Ray Super Remote review – CNET

If the 800-pound gorilla of universal remotes is the Logitech Harmony, the Ray Super Remote is a monkey dressed in an astronaut’s suit. It looks way cooler, and seems smarter, but in a head-to-head contest the monkey gets crushed.

If the 800-pound gorilla of universal remotes is the Logitech Harmony, the Ray Super Remote is a monkey dressed in an astronaut’s suit. It looks way cooler, and seems smarter, but in a head-to-head contest the monkey gets crushed.

At $250 US, the Ray is twice the price of my favorite Harmony remote, the Home Control. The Ray’s main draw is a big touchscreen, which does provide some advantages over a button-based clicker. But the screenless Home Control’s buttons are easier to use, especially by feel, and its two-piece design — it includes a hub base station that deftly handles all of the Bluetooth, Wi-Fi and infrared (IR) control duties and translations — trounces the Ray’s traditional point-and-pray IR emitters.

And if you really want a touchscreen, you can control the Harmony using an app on your phone, shell out $300-plus for the top-end Harmony Elite, or just use your phone as a remote. The latter option may seem a-Peel-ing, especially since some Android phones can act as remotes using free apps, and iPhones can work with relatively cheap devices like $50 Pronto, but the convenience of a dedicated clicker is worth the investment in my book.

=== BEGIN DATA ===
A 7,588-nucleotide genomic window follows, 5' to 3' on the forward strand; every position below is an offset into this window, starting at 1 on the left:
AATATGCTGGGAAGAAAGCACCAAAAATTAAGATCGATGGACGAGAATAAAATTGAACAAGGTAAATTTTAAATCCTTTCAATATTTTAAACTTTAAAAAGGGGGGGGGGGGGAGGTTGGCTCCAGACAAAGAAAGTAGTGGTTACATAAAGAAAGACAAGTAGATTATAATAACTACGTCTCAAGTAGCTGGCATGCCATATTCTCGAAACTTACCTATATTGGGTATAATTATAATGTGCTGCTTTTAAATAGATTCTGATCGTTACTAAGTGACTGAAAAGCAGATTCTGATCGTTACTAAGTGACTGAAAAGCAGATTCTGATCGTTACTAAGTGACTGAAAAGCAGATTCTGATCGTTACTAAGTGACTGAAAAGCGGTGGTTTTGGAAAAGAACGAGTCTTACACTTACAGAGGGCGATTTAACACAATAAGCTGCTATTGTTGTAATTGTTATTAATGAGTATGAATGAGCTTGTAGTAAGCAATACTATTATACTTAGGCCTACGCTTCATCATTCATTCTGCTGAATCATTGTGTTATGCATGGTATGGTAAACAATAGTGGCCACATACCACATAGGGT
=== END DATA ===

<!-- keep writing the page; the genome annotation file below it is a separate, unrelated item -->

What advantages giveth the Ray, you ask? In addition to behaving like a friendlier Harmony — easing the process of turning on your devices, switching inputs, and obviating your other remote controls — it also helps you find something to watch on TV. You can browse what’s on by genre, check the Ray’s suggestions, or keyword search for shows right from the remote. Setup is also simplified, and it’s accomplished entirely on the remote’s screen. There’s no separate phone app or PC required.

Those are all good things, but still not worth the high price. Harmony’s remotes are simple enough for my four-year-old to use, they almost never fail because of the hub-based control, and the TV browsing features won’t be of much use to people satisfied with their cable service’s program guides. And I really don’t trust my munchkins not to break the heavy, chunky Ray eventually, despite it being clad front and back in Gorilla Glass (that’s your cue, OtterBox).

The Ray remote offers simplicity and smartphone-like modernity in its attempt to challenge the Harmonys, but in most important ways it’s second banana, at best.

Sleek hardware, friendly menus

There’s no escaping it: the Ray remote looks like your old phone. It’s thicker and has a smaller screen than most current phones, and it feels heavier in the hand. Compared to button-based remotes like the Harmony, however, it seems much more futuristic, mainly because of its superior screen.